6. You should be the center of attention – not the exercise. You should not be made to conform to the exercise – the exercise should be made to conform to you.

If number 4 is true then it stands to reason that any part of your body’s information generation and processing can affect any other part’s information.  You may good at contraction shortening but are not so good at contraction lengthening.

If number 5 is true then a good way to see if you actually have control and assess the information control is my assessing your ability to do number 3.

Given the fact that your body is completely unique from any other body, this means that any strategy and HOW must be created to explore your unique information control system and any influences between parts. See number 6.

This is what Muscle System Specialists are trained to do. To systematically explore your information control by assessing your muscles’ ability to hold joint positions and change joint positions via lengthening or shortening contractions. This tells us about the quality of you information generation and processing.

The challenge is to find those places and conditions. You have roughly 600+ muscles and are capable of being in a dizzying array of positions and motions.

It’s okay – we have a process to explore your unique body’s abilities and start discovering the solutions it needs in order to change its control, to change the quality of information within it that just might lead to a change a reduction in pain.

Can you avoid surgery? Maybe. You have to decide if it’s worth some time and effort to exhaust conservative non-surgical options. Always speak with your doctors regarding this important decision.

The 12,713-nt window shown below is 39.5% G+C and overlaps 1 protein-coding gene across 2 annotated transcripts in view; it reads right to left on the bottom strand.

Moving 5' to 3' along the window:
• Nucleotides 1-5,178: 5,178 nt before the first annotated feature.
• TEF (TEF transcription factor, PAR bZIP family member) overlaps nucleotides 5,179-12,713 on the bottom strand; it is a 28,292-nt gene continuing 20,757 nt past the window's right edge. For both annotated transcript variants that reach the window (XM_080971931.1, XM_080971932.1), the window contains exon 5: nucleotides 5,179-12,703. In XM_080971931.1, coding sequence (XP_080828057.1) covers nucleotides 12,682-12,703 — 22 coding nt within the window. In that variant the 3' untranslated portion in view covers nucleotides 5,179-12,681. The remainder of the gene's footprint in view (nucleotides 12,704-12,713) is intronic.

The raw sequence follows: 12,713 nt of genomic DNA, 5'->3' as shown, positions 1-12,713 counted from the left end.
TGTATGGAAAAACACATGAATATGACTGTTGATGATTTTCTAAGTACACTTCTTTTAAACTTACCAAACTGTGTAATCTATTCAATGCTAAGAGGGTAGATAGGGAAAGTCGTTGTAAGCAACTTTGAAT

Greg Mack is a gold-certified ACE Medical Exercise Specialist and an ACE Certified Personal Trainer. He is the founder and CEO of the corporation Fitness Opportunities. Inc. dba as Physicians Fitness and Exercise Professional Education. He is also a founding partner in the Muscle System Consortia. Greg has operated out of chiropractic clinics, outpatient physical therapy clinics, a community hospital, large gyms, and health clubs, as well operating private studios. His experience in working in such diverse venues enhanced his awareness of the wide gulf that exists between the medical community and fitness facilities, particularly for those individuals trying to recover from, and manage, a diagnosed disease. 

Charlie Rowe, CMSS joined Physicians Fitness in the fall of 2007 after spending 9 years as the Senior Personal Trainer at Oak Hill Country Club in Rochester, New York. He has also worked within an outpatient Physical Therapy Clinic coordinating care with the Physical Therapist since joining Physicians Fitness. Charlie has earned the Cooper Clinic’s Certified Personal Trainer, the NSCA’s Certified Strength and Conditioning Specialist, the American College of Sports Medicine Certified Health Fitness Specialist, Resistance Training Specialist Master Level, and American Council on Exercise Certified Orthopedic Exercise Specialist Certifications. 


  • Thorlund, J., et al, Arthroscopic surgery for degenerative knee: systematic review and meta-analysis of benefits and harms, BMJ 2015;350:h2747 doi: 10.1136/bmj.h2747
  • Ave Marie, L., Why Most People Are Wrong About Injuries and Pain – SimpliFaster Blog, 12/24/2018
  • Brinjikji, W., et al, Systematic Literature Review of Imaging Features of Spinal Degeneration in Asymptomatic Populations, Apr 2015 www.ajnr.org

Gait and Alignment

Many times when I run in Central Park, I see some elite runners. They look like gazelles. However, sometimes, I will see runners who have knees turned in, toes turned the opposite way, or simply just POUNDING on their feet.